The law enforcement agency’s policies, practices, and culture support the specialized response program and the personnel who further its goals.
Law enforcement leaders who recognize the value of a specialized response program to reduce repeat calls for service and produce better outcomes for people with mental illnesses must create an organizational structure to support it. Leadership cannot be limited to endorsing the program and authorizing staff training. Establishing that the response program is a high priority for the agency is essential and is best demonstrated through visible and practical changes in how the agency partners with the community and realigns internal processes.
Specifically, leaders should embrace new partners and foster a supportive culture through frequent messages about the value of this type of “real” policing work. Communications with officers at every level of the agency should stress the benefits of the response program. Officers should be encouraged to volunteer for the program’s assignments when possible, rather than receive mandatory reassignment. Enlisting the support of supervisors and field training officers is critical to transforming how the program will be viewed by others in the agency. A program “champion” in a position of authority within the agency and with a demonstrated commitment to the specialized program should be identified to serve as the agency’s representative on the coordination group and the program’s representative within the agency.
Leaders should modify officers’ performance evaluations to take into account the initiative’s unique objectives. As a program designed to improve the safety of all those involved in an incident and to reduce the number of people inappropriately taken into custody, success should not be measured by the number of arrests. As with other successful law enforcement problem-solving efforts, personnel performance should be evaluated and rewarded based on officers’ success collaborating with and making referrals to community partners, addressing the underlying causes of calls for service, and taking measures that reduce the need for force.19 The law enforcement agency and planning committee should acknowledge these professionals’ hard work through commendation ceremonies and other forms of recognition.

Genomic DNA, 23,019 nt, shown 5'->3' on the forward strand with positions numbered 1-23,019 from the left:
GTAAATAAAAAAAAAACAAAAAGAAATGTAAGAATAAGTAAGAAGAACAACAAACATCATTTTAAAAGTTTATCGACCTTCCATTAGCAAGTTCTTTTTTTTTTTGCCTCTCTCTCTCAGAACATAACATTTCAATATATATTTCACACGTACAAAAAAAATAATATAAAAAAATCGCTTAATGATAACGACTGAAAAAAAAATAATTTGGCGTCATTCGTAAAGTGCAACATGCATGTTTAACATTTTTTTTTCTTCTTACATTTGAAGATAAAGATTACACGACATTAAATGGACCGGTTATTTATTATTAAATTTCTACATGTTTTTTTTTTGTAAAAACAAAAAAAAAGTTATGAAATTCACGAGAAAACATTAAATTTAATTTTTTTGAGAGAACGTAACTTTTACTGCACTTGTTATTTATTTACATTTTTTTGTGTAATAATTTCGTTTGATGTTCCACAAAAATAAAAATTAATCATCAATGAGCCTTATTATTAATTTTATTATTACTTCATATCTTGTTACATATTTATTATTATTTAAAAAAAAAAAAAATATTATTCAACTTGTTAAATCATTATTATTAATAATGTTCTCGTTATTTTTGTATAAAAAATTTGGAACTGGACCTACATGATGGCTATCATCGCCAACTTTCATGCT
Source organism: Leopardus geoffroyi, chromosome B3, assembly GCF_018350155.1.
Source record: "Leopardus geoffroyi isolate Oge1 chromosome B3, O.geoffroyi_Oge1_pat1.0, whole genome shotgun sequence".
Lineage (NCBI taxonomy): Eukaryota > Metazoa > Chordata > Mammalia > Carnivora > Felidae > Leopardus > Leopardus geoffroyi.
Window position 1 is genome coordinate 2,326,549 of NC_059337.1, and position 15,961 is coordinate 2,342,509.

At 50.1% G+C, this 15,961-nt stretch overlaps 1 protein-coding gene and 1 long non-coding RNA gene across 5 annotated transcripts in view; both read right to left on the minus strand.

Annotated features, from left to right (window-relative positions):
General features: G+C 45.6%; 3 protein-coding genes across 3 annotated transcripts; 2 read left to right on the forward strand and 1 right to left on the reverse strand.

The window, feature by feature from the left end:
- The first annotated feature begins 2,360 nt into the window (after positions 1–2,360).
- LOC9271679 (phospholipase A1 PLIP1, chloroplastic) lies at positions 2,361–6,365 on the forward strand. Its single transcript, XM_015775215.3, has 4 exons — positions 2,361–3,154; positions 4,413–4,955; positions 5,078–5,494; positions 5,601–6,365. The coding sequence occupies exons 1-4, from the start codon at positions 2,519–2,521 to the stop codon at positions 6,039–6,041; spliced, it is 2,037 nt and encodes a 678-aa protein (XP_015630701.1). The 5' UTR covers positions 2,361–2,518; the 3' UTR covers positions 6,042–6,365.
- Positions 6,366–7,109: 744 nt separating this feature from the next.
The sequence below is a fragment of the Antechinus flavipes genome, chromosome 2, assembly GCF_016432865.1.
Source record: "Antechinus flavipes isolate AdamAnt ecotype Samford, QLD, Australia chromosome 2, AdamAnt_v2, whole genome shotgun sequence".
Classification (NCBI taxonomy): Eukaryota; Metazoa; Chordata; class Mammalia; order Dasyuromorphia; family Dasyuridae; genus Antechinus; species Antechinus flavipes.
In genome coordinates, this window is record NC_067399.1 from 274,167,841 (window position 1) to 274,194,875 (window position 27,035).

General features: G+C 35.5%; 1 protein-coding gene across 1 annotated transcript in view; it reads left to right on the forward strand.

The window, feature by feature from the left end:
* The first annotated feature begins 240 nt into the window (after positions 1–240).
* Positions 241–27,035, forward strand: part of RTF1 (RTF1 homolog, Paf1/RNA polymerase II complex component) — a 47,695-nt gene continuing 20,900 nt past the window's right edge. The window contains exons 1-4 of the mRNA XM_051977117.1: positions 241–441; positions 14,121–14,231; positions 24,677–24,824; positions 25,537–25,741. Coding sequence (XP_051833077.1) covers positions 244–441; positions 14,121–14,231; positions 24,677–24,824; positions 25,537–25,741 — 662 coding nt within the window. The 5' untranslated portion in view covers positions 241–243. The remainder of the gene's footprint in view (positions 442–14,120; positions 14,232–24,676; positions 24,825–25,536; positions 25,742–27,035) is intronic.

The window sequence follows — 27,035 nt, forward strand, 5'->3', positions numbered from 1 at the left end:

Agency leaders may need to adjust officers’ schedules, obtain grants, or devote funds to specialized program training, create new positions dedicated to coordinating program activities and recruiting and screening responding officers, and revise deployment strategies to maximize the availability of trained law enforcement responders across shifts and geographic areas. Agencies may find it beneficial to develop a standard operating procedure to enumerate specific processes and roles and responsibilities within the program. In some jurisdictions, these issues will require close cooperation with labor unions.
19. For more information on innovative personnel performance measures for community policing initiatives, see Mary Ann Wycoff and Timothy N. Oettmeier, Evaluating Patrol Officer Performance under Community Policing: The Houston Experience, U.S. Department of Justice (Washington, D.C.: National Institute of Justice, 1993).